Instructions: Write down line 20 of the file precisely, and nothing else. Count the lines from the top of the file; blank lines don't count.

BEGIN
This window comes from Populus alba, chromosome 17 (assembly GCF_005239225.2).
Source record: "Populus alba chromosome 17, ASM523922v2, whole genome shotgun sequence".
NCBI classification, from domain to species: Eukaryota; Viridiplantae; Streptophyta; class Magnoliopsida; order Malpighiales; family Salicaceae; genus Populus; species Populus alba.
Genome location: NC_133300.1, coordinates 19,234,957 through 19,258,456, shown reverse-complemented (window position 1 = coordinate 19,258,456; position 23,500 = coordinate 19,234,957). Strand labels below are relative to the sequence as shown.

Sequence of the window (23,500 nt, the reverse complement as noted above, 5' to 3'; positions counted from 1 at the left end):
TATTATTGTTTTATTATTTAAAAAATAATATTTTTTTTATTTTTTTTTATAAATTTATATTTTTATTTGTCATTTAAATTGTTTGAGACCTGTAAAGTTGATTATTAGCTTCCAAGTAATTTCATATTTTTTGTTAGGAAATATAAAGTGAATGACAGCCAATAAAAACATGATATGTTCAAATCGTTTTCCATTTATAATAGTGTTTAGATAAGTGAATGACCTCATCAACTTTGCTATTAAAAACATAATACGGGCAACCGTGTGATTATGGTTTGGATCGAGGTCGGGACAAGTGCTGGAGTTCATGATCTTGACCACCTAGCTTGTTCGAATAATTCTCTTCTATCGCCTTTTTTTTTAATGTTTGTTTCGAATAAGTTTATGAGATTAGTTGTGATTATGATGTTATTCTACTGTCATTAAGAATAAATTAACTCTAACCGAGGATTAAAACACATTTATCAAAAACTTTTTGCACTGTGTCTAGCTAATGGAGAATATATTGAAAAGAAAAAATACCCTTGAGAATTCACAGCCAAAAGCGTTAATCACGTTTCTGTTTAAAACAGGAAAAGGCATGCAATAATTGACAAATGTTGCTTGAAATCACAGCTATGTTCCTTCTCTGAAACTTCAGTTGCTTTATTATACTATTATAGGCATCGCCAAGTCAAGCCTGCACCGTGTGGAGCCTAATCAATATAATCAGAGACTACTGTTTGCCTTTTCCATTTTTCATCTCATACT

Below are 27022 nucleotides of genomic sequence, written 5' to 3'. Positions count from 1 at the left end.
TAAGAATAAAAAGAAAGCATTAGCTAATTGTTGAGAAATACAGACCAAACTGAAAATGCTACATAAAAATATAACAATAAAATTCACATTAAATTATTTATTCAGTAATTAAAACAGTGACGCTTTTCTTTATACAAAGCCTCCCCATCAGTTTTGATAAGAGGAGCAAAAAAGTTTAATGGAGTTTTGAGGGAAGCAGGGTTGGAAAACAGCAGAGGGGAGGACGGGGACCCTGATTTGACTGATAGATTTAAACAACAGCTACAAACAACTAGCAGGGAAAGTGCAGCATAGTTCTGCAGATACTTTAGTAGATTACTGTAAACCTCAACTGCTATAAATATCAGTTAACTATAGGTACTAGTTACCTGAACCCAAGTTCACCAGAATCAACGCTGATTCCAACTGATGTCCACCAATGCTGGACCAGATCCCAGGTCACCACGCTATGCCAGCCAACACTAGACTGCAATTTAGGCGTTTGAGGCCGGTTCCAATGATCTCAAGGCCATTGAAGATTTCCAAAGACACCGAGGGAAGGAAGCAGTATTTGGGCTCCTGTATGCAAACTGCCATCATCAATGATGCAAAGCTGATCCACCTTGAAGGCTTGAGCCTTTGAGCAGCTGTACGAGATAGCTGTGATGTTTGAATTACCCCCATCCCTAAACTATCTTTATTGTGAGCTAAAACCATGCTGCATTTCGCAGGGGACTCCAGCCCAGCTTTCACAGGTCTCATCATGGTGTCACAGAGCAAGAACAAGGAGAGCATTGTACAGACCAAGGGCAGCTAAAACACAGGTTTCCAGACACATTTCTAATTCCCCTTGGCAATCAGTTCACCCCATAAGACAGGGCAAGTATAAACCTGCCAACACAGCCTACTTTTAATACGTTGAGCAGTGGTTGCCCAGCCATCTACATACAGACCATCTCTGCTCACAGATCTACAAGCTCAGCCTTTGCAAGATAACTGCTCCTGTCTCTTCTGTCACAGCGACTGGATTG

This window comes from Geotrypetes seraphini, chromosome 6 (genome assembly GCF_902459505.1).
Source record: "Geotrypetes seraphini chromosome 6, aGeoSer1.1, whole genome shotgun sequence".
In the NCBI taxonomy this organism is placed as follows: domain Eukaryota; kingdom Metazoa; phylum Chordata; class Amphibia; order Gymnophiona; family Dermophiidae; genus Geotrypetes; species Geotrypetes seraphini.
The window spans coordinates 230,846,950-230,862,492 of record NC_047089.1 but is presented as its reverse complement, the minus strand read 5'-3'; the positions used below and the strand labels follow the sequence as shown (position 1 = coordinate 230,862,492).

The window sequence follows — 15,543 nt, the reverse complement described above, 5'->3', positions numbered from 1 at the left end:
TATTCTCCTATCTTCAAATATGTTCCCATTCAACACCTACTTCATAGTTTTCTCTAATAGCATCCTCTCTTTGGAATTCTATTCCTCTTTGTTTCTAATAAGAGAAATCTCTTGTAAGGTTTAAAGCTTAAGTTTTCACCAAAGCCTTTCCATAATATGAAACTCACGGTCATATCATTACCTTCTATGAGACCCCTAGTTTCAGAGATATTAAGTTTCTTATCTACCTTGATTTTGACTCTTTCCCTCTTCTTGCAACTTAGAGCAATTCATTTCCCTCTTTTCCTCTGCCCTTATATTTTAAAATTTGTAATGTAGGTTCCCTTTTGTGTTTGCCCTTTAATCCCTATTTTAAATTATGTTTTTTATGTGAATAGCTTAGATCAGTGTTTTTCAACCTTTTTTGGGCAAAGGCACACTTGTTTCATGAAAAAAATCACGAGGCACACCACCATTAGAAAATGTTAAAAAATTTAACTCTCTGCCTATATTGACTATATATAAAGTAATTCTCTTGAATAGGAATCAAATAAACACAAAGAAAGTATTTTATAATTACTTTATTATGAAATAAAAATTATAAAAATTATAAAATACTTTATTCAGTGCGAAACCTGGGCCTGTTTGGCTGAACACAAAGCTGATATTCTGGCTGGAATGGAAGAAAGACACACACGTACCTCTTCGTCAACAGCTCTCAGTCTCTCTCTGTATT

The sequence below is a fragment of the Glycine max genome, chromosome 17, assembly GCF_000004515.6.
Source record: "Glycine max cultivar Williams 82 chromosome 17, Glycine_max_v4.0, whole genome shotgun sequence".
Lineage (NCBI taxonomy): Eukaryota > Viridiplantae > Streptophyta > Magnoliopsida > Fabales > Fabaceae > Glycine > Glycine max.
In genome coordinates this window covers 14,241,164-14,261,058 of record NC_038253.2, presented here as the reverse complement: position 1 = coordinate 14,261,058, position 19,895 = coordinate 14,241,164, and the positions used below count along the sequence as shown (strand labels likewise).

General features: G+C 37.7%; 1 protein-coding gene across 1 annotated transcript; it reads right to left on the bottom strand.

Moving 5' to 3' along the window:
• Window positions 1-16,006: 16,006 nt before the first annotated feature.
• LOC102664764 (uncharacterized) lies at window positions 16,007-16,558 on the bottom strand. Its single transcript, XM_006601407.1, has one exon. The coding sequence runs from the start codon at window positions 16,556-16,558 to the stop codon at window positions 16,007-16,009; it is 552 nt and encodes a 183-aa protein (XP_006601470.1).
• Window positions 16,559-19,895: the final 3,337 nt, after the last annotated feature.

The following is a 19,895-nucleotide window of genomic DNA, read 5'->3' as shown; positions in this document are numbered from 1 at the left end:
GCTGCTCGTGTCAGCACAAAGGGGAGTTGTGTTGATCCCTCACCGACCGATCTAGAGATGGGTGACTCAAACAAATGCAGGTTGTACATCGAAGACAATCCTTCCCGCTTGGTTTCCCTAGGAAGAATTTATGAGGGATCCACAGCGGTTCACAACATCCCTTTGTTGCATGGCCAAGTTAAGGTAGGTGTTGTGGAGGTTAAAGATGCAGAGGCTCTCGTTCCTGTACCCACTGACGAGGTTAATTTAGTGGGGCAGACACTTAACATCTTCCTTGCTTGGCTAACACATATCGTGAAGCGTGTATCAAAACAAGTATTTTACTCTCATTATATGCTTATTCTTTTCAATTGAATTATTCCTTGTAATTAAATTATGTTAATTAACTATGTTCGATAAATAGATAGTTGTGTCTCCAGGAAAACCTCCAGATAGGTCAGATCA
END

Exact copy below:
Moving 5' to 3' along the window: